If you run a small/medium sized business and have a relatively limited customer base/supply chain, you could be forgiven for thinking that your risks of falling victim to bribery are low. Indeed, they may be.
But the risks of bribery aren’t confined to large corporations; every business has a potential weak link in the form of the people it employs and the people it does business with. And as the burden on household income increases and expectations of employee performance rise, principles could just give way to temptation. Factor in that many are still working remotely, either in part or exclusively, and it must follow that there are more opportunities for the determined to put temptation in their way.
So, what should you do? As a business owner/manager, you have an obligation to ensure that adequate procedures are put in place to prevent bribery occurring in your organisation (so says the Bribery Act 2010).
What that means exactly depends on the characteristics of your business, and in particular on its size, structure, business model, market and supply chain, as these factors (amongst others) determine what risks your business faces. And what is adequate in that context depends on what is proportionate.
In practice, that means that many small businesses will assess their risk of exposure to bribery as low, and therefore relatively few or only low-level safeguards are required. But add in (for example) an international element to your supply chain/customer base, or a model which gives select individuals extensive discretion in procuring contracts, and the risk profile can start to increase. And do bear in mind that, as a business, you can be held responsible for the acts/omissions of employees, agents, contractors etc, even if you didn’t know about those acts/omissions at the time.
The steps you put into place in practice will be a matter for you to determine. Examples might include:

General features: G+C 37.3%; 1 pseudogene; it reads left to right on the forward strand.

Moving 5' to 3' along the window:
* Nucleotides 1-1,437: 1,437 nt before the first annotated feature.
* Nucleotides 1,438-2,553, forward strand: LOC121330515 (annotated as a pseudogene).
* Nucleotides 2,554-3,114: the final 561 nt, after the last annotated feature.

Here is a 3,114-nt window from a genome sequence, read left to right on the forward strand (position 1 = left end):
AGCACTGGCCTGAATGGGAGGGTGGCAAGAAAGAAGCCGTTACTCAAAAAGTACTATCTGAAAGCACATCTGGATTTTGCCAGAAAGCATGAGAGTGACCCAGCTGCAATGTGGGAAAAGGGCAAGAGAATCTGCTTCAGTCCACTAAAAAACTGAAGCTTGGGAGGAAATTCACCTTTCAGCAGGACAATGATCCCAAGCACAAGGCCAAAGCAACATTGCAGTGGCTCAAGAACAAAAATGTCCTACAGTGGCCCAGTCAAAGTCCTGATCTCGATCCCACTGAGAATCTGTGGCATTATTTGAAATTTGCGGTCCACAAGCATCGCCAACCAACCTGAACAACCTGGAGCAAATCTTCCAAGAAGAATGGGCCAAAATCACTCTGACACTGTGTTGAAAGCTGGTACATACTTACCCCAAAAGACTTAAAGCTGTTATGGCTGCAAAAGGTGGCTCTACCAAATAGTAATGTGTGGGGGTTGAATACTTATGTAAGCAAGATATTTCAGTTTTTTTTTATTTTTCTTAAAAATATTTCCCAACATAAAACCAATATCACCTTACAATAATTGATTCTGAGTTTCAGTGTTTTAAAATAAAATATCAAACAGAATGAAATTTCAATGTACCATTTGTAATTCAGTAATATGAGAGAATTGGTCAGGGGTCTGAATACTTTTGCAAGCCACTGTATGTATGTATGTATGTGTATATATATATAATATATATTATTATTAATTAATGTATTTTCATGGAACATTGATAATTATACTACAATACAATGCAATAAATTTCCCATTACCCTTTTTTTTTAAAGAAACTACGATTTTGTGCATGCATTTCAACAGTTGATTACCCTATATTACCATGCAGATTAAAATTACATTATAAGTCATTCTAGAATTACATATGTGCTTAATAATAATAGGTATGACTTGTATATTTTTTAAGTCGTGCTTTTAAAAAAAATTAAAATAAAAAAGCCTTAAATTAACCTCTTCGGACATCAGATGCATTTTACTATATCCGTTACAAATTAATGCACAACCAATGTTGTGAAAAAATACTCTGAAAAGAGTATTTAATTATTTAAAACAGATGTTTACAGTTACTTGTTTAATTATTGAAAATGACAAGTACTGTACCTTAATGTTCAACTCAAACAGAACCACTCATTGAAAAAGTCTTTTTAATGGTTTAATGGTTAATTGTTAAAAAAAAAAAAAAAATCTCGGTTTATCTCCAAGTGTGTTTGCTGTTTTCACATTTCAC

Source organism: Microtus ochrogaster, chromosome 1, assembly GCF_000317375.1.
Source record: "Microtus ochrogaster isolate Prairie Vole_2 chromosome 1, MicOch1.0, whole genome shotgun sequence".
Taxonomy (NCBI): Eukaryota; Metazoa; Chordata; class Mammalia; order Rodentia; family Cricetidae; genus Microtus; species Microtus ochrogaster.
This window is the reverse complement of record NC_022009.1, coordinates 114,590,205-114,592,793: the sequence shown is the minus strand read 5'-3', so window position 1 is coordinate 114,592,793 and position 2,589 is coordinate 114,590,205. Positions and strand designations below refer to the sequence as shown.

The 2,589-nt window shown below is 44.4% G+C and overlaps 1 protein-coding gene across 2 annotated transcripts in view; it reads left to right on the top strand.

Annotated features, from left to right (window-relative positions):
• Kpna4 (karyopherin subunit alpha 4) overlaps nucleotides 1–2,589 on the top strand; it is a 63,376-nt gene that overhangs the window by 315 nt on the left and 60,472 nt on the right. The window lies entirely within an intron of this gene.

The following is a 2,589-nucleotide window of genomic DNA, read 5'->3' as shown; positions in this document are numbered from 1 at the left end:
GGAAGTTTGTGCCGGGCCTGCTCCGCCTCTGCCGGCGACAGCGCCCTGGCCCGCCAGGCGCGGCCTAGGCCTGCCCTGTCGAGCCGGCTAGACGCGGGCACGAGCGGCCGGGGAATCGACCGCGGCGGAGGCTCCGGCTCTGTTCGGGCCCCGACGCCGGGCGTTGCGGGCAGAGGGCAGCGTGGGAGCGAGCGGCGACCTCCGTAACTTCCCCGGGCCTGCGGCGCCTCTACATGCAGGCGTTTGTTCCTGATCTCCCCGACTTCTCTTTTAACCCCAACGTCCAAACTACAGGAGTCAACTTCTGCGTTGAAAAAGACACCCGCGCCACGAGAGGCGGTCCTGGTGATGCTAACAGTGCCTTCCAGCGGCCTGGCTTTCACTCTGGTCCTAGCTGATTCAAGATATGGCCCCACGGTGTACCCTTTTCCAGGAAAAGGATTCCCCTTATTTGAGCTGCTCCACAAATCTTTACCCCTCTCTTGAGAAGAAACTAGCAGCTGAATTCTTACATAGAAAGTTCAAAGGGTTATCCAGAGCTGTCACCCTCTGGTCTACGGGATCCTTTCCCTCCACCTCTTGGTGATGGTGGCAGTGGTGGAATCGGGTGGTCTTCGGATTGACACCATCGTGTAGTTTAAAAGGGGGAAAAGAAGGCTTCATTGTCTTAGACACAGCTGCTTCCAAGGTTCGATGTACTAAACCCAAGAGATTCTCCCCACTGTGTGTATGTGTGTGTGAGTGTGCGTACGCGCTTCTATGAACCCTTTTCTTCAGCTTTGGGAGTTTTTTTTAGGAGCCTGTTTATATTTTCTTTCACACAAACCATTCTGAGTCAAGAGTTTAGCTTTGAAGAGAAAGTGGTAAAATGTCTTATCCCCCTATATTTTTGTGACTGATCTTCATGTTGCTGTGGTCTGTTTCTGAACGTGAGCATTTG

- Updating your anti-bribery and corruption policy (or putting one in place if you don’t have one already) and ensuring your employees are familiar with it
- Revisiting and circulating related policies, such as those dealing with gifts, hospitality and expenses
- Incorporating clauses into employment contracts which confirm a ‘zero-tolerance’ approach to bribery and set out expectations/requirements
- Putting in place reporting procedures offering protection to whistle-blowers and also to ensure that those at the top of your organisation understand what risks the business faces and what is being done to manage those risks
- Seeking assurances from existing and new suppliers that they too are taking appropriate steps to stamp out bribery in their own businesses and including anti-bribery provisions in your commercial contracts
- Putting a second tier of controls in place to sign off high value transactions or contracts
- Making sure that you have procedures in place which enable any suspected incidences of bribery to be investigated swiftly and effectively and, if necessary, reported.
These steps are simple and low-cost to take. Bearing in mind that the consequences of getting it wrong can be serious, this hassle/limited expense will be a good investment. With the potential for civil and criminal sanctions for your business, but also for the individuals within it, you can’t afford to side-line this or ignore the need for safeguards.